(Click link above to watch video). “This project was done at RISD sometime during March 2007, for a design studio based around Detroit City. The prompt for this two week project was to make a movie based upon our preconceived notions of the D. Cezar Nicolescu, Brian Hildebrand, and [Thomas Sheridan] set out to expose the fallacy of downtown revitalization via casino development. Ironically, the film ends up portraying gambling as a rewarding and lucrative investment. Thomas Gardner and Matthew Miller were our critics for this project.”
“Searching for the People of Pawtucket”
A mapping of public space and public interaction in the beautiful city of Pawtucket, Rhode Island. All the events seen in the animation are based on real encounters.
(Video/map made for the HOTEL PAWTUCKET studio. Critic: T. Gardner)
PAWTUCKET — This spring, downtown Pawtucket will be the classroom for a group of architecture students from the Rhode Island School of Design.
According to The Pawtucket Foundation’s Executive Director Thomas Mann, the Foundation has formed a partnership with RISD’s Architecture Department. Twelve students in the Advanced Design studio led by professors Thomas Gardner and Matthew Miller will use the city’s historic downtown as a laboratory for learning about the integration of architecture and sustainable design.
Mann said the studio will focus on the Green Community International Student Design Competition for creating sustainable architecture. The competition’s theme asks the students to consider “How can we plan, design, and construct the world between our buildings?” The students’ architectural design work that results from the studio will be showcased in an upcoming exhibition, he added.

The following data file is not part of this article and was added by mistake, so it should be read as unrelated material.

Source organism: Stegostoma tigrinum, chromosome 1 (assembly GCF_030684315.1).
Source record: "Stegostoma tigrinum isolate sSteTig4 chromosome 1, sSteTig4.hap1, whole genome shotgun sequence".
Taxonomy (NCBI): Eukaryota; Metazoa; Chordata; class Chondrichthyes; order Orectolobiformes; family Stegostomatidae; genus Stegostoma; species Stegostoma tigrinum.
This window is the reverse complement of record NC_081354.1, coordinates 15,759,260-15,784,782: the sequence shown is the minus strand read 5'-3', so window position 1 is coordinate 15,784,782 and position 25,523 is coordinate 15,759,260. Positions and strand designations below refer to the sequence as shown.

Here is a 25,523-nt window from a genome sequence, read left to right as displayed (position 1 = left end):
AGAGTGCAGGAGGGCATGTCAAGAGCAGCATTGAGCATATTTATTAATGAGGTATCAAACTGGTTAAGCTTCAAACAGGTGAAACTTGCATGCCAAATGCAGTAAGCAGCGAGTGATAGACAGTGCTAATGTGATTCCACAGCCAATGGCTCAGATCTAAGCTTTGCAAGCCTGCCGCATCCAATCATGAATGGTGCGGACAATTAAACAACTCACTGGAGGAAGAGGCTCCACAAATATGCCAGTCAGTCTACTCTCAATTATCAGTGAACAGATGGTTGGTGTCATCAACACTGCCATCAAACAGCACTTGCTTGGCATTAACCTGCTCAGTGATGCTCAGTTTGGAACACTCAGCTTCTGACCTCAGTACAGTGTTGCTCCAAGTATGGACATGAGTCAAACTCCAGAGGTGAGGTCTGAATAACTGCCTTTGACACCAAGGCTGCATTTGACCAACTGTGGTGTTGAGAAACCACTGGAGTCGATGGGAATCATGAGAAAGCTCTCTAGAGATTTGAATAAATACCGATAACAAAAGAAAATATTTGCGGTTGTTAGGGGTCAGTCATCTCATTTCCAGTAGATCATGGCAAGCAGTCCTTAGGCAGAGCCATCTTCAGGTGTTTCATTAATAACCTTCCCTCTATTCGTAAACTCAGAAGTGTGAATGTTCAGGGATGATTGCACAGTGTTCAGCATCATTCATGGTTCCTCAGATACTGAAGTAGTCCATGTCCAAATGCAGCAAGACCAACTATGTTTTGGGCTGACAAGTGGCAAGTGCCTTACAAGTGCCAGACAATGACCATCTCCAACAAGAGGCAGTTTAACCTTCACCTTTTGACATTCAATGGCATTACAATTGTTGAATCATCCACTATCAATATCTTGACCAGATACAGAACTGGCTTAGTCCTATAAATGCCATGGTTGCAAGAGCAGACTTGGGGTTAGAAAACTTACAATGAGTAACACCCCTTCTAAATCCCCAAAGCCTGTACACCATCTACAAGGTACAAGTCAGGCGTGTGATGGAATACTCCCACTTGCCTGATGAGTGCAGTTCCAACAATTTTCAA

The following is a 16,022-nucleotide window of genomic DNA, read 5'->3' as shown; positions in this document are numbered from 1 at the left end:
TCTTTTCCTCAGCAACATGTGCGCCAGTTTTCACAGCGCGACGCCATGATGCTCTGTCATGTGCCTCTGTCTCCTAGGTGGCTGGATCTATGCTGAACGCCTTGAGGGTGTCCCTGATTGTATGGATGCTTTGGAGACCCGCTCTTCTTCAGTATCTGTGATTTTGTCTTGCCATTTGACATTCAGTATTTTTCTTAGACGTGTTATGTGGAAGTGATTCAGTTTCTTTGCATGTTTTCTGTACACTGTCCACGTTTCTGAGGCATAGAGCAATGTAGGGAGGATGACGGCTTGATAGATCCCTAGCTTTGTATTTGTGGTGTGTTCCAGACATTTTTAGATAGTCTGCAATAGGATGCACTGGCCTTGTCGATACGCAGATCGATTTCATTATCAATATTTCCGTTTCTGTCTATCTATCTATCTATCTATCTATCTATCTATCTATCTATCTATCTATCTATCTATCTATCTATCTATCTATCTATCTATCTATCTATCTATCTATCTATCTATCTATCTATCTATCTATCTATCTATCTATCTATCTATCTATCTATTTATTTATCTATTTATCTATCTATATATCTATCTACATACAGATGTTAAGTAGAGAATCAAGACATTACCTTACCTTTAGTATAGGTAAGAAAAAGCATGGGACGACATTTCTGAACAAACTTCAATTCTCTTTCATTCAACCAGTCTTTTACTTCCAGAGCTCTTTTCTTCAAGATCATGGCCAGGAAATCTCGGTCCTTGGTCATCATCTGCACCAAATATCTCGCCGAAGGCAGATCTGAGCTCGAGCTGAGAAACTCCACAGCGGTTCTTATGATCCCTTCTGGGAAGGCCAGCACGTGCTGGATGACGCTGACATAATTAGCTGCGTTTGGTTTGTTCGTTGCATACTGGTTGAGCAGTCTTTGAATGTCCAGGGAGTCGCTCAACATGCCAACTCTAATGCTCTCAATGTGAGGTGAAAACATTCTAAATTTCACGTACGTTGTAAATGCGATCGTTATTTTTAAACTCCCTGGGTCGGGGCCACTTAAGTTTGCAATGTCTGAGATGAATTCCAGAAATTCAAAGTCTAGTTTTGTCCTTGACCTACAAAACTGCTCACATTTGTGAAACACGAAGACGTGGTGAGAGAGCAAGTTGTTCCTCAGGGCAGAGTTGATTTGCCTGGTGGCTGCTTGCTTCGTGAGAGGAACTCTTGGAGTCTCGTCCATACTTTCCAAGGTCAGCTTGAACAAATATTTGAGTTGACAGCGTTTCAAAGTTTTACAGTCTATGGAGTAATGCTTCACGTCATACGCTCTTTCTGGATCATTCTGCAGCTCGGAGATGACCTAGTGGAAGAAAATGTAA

Mann said he decided to reach out to RISD as a resource as the Foundation continues its mission of advocating for downtown, riverfront and gateway improvements within the city. “I think it’s extremely vital to foster a strong connection with the academic community, and this is a great way to continue a meaningful dialogue about the juxtaposition of innovative urban design and historic architecture in Pawtucket’s National Register historic district,” said Mann. He added, “I hope that the student work will present a unique window of opportunity for us to assess how well
Pawtucket’s land use and design ordinance allows and encourages sustainable design.”
Lynette Widder, head of RISD’s Architecture Department, commented that she hopes this partnership can lead to a long-term relationship that can explore many topics on a wide variety of scales. She added that Pawtucket’s rich heritage and stock of historic resources is a natural environment to explore the relationship of new and old, and that it offers a unique opportunity to share its long history of artisan craft and innovation.
On Tuesday, Mann met with the students and their professors at the Blackstone Valley Visitors Center to present an overview of recent development activity in the city as well as new opportunities for “infill development.” He touted the city’s affordability and diversity, and its unique location on the Blackstone River as well as its proximity to I-95 and the larger metro regions of Providence and Boston.
Mann spoke of how the city is positioned to be a key player in the metro region once plans for a commuter rail station come to fruition. He also showed the students how the city’s downtown was designed to be a walkable center, which was later made less efficient by urban renewal efforts that resulted in some parking lots and buildings being in “the wrong places.”
Using some artistic renderings, Mann pointed out to the students how simple additions such as new signage, storefronts, sidewalk tree plantings and other cosmetic changes can go a long way toward improving existing streetscapes that now look tired and shopworn. He cited the Broad Street and Roosevelt Avenue revitalization projects as examples of how city officials and local business leaders are working together in trying to make improvements.